4. In the version I received, the official rules on the back of the sheet with tickets clearly states “Sweepstakes beginning 1/1/2020 and ends on 12/31/20” plus info about how and when winners are determined, and how and when winners are notified. The materials also clearly say “No contribution, donation or payment is necessary to enter or win this sweepstakes”. I don’t understand how Consumer Reports benefits from running these sweepstakes at the estimated cost. Do only subscribers get these mailings?

  5. I’m a little perturbed. I recieved one of these in Nov 2019 and thought, “eh, $10 isn’t too bad, I’ll help them out. Plus, I’ll get a surprise gift! It’s probably just an extra book from them or something, but that’s fine.” Well, it’s now January 2020 and I have yet to see a winners list or free gift, BUT I did receive another set of raffle tickets for the 2020 raffle! Guess I’ll be going on the website to not recieve any more tickets!

    (Btw, it’s if anyone needs it)

    1. Thank you for that address I’m going to opt out also. Consumer reports are making money off of their subscriptions so how can they Also be a nonprofit who needs donations to operate??? That right there is pretty fishy.
      Also they run articles on all the sweepstakes scams going on and yet they are participating as well!! Bye bye consumer reports, are used to think they were a quality organization and now I’m not so sure!!!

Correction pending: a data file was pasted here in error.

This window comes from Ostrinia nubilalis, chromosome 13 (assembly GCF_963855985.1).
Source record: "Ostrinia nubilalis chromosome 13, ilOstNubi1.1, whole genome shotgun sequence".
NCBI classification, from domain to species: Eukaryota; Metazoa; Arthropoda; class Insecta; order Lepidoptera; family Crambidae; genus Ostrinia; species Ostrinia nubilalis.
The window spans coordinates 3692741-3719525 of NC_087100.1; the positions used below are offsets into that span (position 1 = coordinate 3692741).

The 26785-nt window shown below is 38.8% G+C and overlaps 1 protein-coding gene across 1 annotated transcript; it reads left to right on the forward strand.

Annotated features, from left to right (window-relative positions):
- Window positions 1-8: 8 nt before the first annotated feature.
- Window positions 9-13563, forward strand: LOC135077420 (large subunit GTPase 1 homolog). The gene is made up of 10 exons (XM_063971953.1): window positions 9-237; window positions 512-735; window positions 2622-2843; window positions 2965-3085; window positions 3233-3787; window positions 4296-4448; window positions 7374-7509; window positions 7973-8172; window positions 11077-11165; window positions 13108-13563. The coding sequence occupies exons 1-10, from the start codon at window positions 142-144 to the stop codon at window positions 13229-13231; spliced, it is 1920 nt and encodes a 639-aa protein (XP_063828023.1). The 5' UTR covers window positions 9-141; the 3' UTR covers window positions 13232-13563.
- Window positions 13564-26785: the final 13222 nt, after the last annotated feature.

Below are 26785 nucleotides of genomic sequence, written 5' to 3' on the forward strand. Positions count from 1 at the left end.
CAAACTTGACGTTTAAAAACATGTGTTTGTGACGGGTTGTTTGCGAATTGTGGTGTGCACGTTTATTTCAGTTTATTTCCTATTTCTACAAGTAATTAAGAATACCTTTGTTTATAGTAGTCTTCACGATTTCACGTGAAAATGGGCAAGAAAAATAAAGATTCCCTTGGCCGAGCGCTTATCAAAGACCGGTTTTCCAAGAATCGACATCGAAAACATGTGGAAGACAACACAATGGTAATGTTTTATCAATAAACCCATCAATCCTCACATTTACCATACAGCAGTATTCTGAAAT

6. Testing the products they report on in their magazine surely costs in the tens, if not hundreds of millions of dollars, plus they do not accept advertising nor do they accept goods from the manufacturers, nor can manufacturers pay to have their products tested. Consider only the dozens (100’s?) of cars, trucks, and SUV’s alone they purchase to evaluate, plus the laboratories, testing equipment, the expert personnel required to design and operate the testing equipment, conduct the tests – and write up the results in a manner somewhat comprehensible to the rest of us. That said, I’m sick of the 4 or more time a year raffles. I believe there is one for winter, spring, summer and fall, as well as an annual giveaway. I give when I can, not because I’ve received yet another wad of paper touting yet another raffle, but perhaps they’re useful in reminding me to do so once in a while.